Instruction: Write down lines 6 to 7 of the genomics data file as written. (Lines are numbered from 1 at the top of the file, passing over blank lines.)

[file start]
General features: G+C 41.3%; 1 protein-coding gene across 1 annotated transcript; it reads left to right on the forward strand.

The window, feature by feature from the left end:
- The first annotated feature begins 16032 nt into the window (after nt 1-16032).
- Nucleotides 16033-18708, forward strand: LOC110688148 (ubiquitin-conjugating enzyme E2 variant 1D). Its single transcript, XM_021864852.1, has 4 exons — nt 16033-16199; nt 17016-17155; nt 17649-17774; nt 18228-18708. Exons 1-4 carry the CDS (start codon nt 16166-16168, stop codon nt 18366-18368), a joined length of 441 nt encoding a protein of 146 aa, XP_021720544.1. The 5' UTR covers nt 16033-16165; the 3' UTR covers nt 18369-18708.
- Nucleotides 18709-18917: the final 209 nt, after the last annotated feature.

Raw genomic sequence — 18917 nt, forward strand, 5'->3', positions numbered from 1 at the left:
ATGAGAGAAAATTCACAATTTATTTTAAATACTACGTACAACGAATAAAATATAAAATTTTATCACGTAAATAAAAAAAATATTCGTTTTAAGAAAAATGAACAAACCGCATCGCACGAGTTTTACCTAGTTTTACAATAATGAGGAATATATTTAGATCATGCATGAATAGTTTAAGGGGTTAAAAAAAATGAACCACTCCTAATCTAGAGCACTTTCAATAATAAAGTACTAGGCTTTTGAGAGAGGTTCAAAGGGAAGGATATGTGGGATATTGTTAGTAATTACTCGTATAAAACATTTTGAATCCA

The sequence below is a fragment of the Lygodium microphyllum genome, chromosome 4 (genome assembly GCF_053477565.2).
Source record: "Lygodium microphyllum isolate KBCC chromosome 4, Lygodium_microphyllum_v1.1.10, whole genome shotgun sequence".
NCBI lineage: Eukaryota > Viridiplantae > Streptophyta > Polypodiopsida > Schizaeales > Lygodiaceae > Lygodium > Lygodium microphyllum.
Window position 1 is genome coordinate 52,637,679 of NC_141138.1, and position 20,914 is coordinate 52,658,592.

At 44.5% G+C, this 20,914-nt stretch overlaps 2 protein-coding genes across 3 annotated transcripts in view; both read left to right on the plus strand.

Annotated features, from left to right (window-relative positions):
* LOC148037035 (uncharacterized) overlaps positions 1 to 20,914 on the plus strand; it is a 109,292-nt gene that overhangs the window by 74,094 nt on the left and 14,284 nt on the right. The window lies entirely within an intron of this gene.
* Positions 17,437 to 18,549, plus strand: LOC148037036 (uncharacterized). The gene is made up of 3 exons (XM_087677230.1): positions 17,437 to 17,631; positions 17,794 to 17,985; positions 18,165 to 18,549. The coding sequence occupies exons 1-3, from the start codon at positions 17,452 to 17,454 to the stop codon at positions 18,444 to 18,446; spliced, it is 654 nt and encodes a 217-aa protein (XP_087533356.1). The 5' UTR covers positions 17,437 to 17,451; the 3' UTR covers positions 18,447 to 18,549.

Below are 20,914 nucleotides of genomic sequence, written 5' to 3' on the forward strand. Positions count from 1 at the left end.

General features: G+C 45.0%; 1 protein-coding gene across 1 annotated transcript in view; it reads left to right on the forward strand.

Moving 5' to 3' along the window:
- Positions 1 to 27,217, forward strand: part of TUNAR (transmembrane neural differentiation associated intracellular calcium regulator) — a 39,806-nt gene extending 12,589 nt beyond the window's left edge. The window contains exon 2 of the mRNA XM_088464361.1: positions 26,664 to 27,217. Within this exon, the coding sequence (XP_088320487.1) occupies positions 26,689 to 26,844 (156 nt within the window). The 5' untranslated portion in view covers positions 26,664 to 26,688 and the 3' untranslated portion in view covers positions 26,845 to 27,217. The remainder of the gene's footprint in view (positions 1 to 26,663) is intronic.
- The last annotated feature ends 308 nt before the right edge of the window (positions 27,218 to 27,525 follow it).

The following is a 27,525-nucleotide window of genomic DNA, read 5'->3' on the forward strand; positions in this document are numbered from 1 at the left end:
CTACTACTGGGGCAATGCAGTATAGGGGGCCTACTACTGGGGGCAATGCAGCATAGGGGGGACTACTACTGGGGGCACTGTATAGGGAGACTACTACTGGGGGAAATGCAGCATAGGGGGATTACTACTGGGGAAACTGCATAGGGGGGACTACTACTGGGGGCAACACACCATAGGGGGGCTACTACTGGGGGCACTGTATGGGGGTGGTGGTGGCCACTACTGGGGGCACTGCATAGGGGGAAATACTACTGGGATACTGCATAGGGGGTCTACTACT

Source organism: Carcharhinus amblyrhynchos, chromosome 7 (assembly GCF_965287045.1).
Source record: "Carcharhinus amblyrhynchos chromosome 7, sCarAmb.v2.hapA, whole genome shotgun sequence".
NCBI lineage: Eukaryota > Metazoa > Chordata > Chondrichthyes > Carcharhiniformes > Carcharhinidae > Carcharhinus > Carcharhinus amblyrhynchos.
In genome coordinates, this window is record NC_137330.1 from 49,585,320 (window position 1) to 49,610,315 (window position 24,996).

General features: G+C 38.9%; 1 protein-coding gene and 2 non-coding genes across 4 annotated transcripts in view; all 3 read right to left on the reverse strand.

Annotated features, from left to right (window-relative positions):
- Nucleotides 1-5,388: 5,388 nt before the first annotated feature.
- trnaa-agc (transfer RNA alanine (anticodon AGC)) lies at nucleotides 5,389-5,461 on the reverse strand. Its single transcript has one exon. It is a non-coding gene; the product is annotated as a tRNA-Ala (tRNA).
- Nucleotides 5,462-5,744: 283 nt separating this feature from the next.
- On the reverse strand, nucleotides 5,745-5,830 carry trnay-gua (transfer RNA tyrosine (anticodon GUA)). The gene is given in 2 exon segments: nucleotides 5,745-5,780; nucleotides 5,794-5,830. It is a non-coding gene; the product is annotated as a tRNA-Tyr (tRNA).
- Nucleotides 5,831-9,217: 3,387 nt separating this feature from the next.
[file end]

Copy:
Raw genomic sequence — 18917 nt, forward strand, 5'->3', positions numbered from 1 at the left:
ATGAGAGAAAATTCACAATTTATTTTAAATACTACGTACAACGAATAAAATATAAAATTTTATCACGTAAATAAAAAAAATATTCGTTTTAAGAAAAATGAACAAACCGCATCGCACGAGTTTTACCTAGTTTTACAATAATGAGGAATATATTTAGATCATGCATGAATAGTTTAAGGGGTTAAAAAAAATGAACCACTCCTAATCTAGAGCACTTTCAATAATAAAGTACTAGGCTTTTGAGAGAGGTTCAAAGGGAAGGATATGTGGGATATTGTTAGTAATTACTCGTATAAAACATTTTGAATCCA